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Communication of scientific uncertainty: International case studies on the development of folate and vitamin D Dietary Reference Values

Brown, KA, De Wit, L, Timotijevic, L, Sonne, AM, Lähteenmäki, L, Brito Garcia, N, Jeruszka-Bielak, M, Sicińska, E, Moore, AN, Lawrence, M and Raats, MM (2014) Communication of scientific uncertainty: International case studies on the development of folate and vitamin D Dietary Reference Values Public Health Nutrition, 18 (8). pp. 1378-1388.

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Abstract

Copyright © The Authors 2014. Objective Transparent evidence-based decision making has been promoted worldwide to engender trust in science and policy making. Yet, little attention has been given to transparency implementation. The degree of transparency (focused on how uncertain evidence was handled) during the development of folate and vitamin D Dietary Reference Values was explored in three a priori defined areas: (i) value request; (ii) evidence evaluation; and (iii) final values. Design Qualitative case studies (semi-structured interviews and desk research). A common protocol was used for data collection, interview thematic analysis and reporting. Results were coordinated via cross-case synthesis. Setting Australia and New Zealand, Netherlands, Nordic countries, Poland, Spain and UK. Subjects Twenty-one interviews were conducted in six case studies. Results Transparency of process was not universally observed across countries or areas of the recommendation setting process. Transparency practices were most commonly seen surrounding the request to develop reference values (e.g. access to risk manager/assessor problem formulation discussions) and evidence evaluation (e.g. disclosure of risk assessor data sourcing/evaluation protocols). Fewer transparency practices were observed to assist with handling uncertainty in the evidence base during the development of quantitative reference values. Conclusions Implementation of transparency policies may be limited by a lack of dedicated resources and best practice procedures, particularly to assist with the latter stages of reference value development. Challenges remain regarding the best practice for transparently communicating the influence of uncertain evidence on the final reference values. Resolving this issue may assist the evolution of nutrition risk assessment and better inform the recommendation setting process.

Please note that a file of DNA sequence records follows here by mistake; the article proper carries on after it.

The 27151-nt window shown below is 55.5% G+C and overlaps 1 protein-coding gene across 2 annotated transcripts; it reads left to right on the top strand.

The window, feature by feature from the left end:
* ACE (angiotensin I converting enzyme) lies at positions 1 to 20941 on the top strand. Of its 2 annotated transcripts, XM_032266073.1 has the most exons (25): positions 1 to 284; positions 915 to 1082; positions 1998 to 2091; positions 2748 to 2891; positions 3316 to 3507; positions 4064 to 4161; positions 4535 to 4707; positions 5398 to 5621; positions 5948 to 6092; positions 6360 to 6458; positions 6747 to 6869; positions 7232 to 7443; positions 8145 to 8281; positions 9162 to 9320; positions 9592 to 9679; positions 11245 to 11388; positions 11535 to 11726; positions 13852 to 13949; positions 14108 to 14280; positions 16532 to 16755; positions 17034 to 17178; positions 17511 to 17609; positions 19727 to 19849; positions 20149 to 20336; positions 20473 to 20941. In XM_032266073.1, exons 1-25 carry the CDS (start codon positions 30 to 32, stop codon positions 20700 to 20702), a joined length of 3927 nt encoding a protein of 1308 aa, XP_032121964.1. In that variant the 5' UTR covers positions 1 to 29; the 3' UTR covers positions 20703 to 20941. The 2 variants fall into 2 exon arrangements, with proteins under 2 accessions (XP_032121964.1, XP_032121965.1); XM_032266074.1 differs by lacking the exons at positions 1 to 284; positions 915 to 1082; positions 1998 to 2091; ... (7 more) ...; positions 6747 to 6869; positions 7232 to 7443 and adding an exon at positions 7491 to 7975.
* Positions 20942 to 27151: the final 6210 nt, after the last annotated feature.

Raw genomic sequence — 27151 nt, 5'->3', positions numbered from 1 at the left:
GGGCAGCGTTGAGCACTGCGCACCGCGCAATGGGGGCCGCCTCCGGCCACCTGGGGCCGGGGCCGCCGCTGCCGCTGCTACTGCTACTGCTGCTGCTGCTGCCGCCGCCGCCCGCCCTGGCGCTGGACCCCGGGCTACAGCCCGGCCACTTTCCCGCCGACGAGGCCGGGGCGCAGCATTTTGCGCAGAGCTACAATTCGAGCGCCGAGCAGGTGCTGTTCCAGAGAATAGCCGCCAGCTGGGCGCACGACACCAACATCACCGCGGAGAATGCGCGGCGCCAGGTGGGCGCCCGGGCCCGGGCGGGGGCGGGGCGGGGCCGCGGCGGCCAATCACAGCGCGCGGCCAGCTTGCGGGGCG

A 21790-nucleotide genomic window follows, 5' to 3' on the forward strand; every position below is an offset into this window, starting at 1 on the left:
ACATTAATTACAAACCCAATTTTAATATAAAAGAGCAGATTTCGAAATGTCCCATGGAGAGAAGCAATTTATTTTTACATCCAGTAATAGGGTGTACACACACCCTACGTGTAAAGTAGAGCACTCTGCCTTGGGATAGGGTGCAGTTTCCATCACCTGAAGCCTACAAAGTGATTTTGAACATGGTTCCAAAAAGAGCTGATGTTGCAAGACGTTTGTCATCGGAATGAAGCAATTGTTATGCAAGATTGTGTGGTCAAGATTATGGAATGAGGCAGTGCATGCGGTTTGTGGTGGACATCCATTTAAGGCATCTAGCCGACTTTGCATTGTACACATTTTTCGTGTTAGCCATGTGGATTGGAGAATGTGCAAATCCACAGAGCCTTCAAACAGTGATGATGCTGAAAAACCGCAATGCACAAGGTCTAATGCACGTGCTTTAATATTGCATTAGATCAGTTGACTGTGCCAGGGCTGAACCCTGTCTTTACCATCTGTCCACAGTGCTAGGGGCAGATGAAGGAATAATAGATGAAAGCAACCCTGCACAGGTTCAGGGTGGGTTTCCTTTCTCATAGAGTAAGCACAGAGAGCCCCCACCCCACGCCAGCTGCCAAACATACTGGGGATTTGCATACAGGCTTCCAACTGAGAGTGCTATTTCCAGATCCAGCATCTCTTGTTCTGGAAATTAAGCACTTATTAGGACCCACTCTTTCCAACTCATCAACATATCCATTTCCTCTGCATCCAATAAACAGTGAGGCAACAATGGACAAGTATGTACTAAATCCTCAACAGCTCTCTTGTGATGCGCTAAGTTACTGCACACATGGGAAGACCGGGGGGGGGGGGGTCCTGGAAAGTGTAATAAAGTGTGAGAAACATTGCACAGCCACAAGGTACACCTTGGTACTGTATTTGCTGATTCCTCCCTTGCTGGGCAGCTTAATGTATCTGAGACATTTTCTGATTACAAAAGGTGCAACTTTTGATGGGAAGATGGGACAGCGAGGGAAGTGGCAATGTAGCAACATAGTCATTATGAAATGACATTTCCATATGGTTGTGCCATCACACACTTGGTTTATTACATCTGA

Item Type: Article
Subjects : Psychology
Divisions : Faculty of Health and Medical Sciences > School of Psychology
Authors :
AuthorsEmailORCID
Brown, KAUNSPECIFIEDUNSPECIFIED
De Wit, LUNSPECIFIEDUNSPECIFIED
Timotijevic, LUNSPECIFIEDUNSPECIFIED
Sonne, AMUNSPECIFIEDUNSPECIFIED
Lähteenmäki, LUNSPECIFIEDUNSPECIFIED
Brito Garcia, NUNSPECIFIEDUNSPECIFIED
Jeruszka-Bielak, MUNSPECIFIEDUNSPECIFIED
Sicińska, EUNSPECIFIEDUNSPECIFIED
Moore, ANUNSPECIFIEDUNSPECIFIED
Lawrence, MUNSPECIFIEDUNSPECIFIED
Raats, MMUNSPECIFIEDUNSPECIFIED
Date : 29 August 2014
Identification Number : 10.1017/S1368980014002006
Copyright Disclaimer : Copyright 2014 Cambridge University Press
Additional Information : Copyright 2014 Cambridge University Press
Depositing User : Symplectic Elements
Date Deposited : 13 May 2016 14:28
Last Modified : 13 May 2016 14:28
URI: http://epubs.surrey.ac.uk/id/eprint/810704

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